Just a thought, but are you setting a geographic transformation? The project tool says this is optional, but it isn't optional if you are moving between datums (from WGS 1984 to NAD 1983). The "Select the correct geographic (datum) transformation when projecting between datums" KB Article will point you to which transformation you should use. The important things to know are which datum are you coming from, which are you going to, and where your data are located on the Earth.
Luke makes a good point. In a further clarification, how far off are the problematic datasets? It sounds like you may be using the data's property page or the Define Projection tool to change the coordinate systems. Is that correct? If so, that updates the metadata, but doesn't change the actual coordinate values. If the original datasets are actually in a projected coordinate system like a UTM or State Plane zone, the datasets after changed to WGS84 will show up wildly offset versus the 'good' data.
If this is the case, use the Project Tool instead (and leave the original coordinate system as-is.).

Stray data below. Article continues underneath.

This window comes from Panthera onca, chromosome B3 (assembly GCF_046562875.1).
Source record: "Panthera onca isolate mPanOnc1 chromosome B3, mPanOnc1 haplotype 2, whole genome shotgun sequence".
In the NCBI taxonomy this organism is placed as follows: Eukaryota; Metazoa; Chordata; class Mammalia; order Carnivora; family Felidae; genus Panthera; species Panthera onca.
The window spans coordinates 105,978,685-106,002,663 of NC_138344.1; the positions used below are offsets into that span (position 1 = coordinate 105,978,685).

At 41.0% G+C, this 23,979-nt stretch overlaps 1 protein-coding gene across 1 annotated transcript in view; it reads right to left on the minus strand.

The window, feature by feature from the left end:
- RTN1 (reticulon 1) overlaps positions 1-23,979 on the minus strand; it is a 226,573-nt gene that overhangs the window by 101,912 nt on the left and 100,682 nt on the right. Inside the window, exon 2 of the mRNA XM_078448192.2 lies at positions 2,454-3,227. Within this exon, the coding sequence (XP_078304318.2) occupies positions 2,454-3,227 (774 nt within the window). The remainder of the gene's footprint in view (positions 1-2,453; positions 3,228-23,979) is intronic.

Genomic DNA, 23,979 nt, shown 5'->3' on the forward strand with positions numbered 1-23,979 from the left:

Hello people, I found a problem regarding extent of 2 geotiff files in ArcMap10, during overlaying them, I could not make overlapping them. What is the issue here? I do not know may be because of incorrect projection I made transformation of projection from WGS 84 (no datum) to WGS UTM zone 43N (datum: GCS WGS 1984).
Now I have the first and second file extents which look different like below. i.e. the first file has this extent, top: 42,962420662 bottom: 41,814701751 left: 76,0234295884 right: 79,26404769
and the second file has this extent, top: 4757306,86873 bottom: 4637621,26178 left: 585066,888521 right: 846865,929771
but other stuff like spatial reference, linear unit, angular unit, false easting and northing, scale factor, central meridian are the same. How to find right solution? I mean how can I get the same extent for both raster files? Your help would be very appreciated. Regards, Jim
Zheenbek, you are seeing the different extents because one is still in a geographic coordinate system (most likely WGS 1984) and one is in a projected coordinate system. A GCS will have 1-3 digits to the left of the decimal (as they are measured in degrees) and a projected will have more, like 5-7 (as they are measured in linear units like feet or meters). If they both say in the properties that they are WGS UTM zone 43 N, then the one with 2 digits is incorrect. Like Melita said, perhaps the Define Projection tool was used to assign the PCS to the file, but it actually wasn't reprojected into the PCS. This means it is still stuck in GCS with a label or wrapper that says it is PCS. Try defining it back to WGS 1984 and then using the Project tool to project to your desired UTM zone.